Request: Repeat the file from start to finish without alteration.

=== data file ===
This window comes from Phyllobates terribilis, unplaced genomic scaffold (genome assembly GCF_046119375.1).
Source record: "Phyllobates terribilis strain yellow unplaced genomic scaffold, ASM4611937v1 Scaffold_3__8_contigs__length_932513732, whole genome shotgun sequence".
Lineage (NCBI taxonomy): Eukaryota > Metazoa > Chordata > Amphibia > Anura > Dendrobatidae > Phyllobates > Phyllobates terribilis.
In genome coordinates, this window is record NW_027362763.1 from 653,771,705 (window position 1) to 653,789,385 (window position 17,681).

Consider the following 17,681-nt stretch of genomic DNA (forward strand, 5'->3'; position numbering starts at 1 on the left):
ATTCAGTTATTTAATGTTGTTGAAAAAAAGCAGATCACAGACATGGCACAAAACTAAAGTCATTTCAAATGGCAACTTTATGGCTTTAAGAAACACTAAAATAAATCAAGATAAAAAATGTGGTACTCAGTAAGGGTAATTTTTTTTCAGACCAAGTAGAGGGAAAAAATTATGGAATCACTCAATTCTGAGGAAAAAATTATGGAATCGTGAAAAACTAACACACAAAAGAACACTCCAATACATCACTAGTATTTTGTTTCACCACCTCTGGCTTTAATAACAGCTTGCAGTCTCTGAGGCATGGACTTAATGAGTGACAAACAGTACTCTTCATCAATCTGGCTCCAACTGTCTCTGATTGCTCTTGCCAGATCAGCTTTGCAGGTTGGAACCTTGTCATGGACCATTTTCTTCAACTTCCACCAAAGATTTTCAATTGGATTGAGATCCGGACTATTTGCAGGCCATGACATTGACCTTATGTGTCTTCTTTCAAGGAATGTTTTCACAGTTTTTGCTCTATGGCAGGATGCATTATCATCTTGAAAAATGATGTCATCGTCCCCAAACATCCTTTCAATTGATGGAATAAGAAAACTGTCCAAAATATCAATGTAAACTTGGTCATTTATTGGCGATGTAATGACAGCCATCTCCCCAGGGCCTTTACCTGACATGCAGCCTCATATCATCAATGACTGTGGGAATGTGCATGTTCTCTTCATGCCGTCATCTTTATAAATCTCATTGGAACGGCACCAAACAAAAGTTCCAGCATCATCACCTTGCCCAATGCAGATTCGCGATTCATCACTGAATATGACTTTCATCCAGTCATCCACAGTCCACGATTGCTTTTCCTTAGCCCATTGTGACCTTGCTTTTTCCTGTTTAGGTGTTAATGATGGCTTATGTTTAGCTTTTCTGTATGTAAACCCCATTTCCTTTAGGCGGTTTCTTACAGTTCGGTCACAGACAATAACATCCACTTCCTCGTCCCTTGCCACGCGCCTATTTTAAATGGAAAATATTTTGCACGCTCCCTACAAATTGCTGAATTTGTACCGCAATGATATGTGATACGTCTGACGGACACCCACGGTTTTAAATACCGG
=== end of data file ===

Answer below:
This window comes from Phyllobates terribilis, unplaced genomic scaffold (genome assembly GCF_046119375.1).
Source record: "Phyllobates terribilis strain yellow unplaced genomic scaffold, ASM4611937v1 Scaffold_3__8_contigs__length_932513732, whole genome shotgun sequence".
Lineage (NCBI taxonomy): Eukaryota > Metazoa > Chordata > Amphibia > Anura > Dendrobatidae > Phyllobates > Phyllobates terribilis.
In genome coordinates, this window is record NW_027362763.1 from 653,771,705 (window position 1) to 653,789,385 (window position 17,681).

Consider the following 17,681-nt stretch of genomic DNA (forward strand, 5'->3'; position numbering starts at 1 on the left):
ATTCAGTTATTTAATGTTGTTGAAAAAAAGCAGATCACAGACATGGCACAAAACTAAAGTCATTTCAAATGGCAACTTTATGGCTTTAAGAAACACTAAAATAAATCAAGATAAAAAATGTGGTACTCAGTAAGGGTAATTTTTTTTCAGACCAAGTAGAGGGAAAAAATTATGGAATCACTCAATTCTGAGGAAAAAATTATGGAATCGTGAAAAACTAACACACAAAAGAACACTCCAATACATCACTAGTATTTTGTTTCACCACCTCTGGCTTTAATAACAGCTTGCAGTCTCTGAGGCATGGACTTAATGAGTGACAAACAGTACTCTTCATCAATCTGGCTCCAACTGTCTCTGATTGCTCTTGCCAGATCAGCTTTGCAGGTTGGAACCTTGTCATGGACCATTTTCTTCAACTTCCACCAAAGATTTTCAATTGGATTGAGATCCGGACTATTTGCAGGCCATGACATTGACCTTATGTGTCTTCTTTCAAGGAATGTTTTCACAGTTTTTGCTCTATGGCAGGATGCATTATCATCTTGAAAAATGATGTCATCGTCCCCAAACATCCTTTCAATTGATGGAATAAGAAAACTGTCCAAAATATCAATGTAAACTTGGTCATTTATTGGCGATGTAATGACAGCCATCTCCCCAGGGCCTTTACCTGACATGCAGCCTCATATCATCAATGACTGTGGGAATGTGCATGTTCTCTTCATGCCGTCATCTTTATAAATCTCATTGGAACGGCACCAAACAAAAGTTCCAGCATCATCACCTTGCCCAATGCAGATTCGCGATTCATCACTGAATATGACTTTCATCCAGTCATCCACAGTCCACGATTGCTTTTCCTTAGCCCATTGTGACCTTGCTTTTTCCTGTTTAGGTGTTAATGATGGCTTATGTTTAGCTTTTCTGTATGTAAACCCCATTTCCTTTAGGCGGTTTCTTACAGTTCGGTCACAGACAATAACATCCACTTCCTCGTCCCTTGCCACGCGCCTATTTTAAATGGAAAATATTTTGCACGCTCCCTACAAATTGCTGAATTTGTACCGCAATGATATGTGATACGTCTGACGGACACCCACGGTTTTAAATACCGG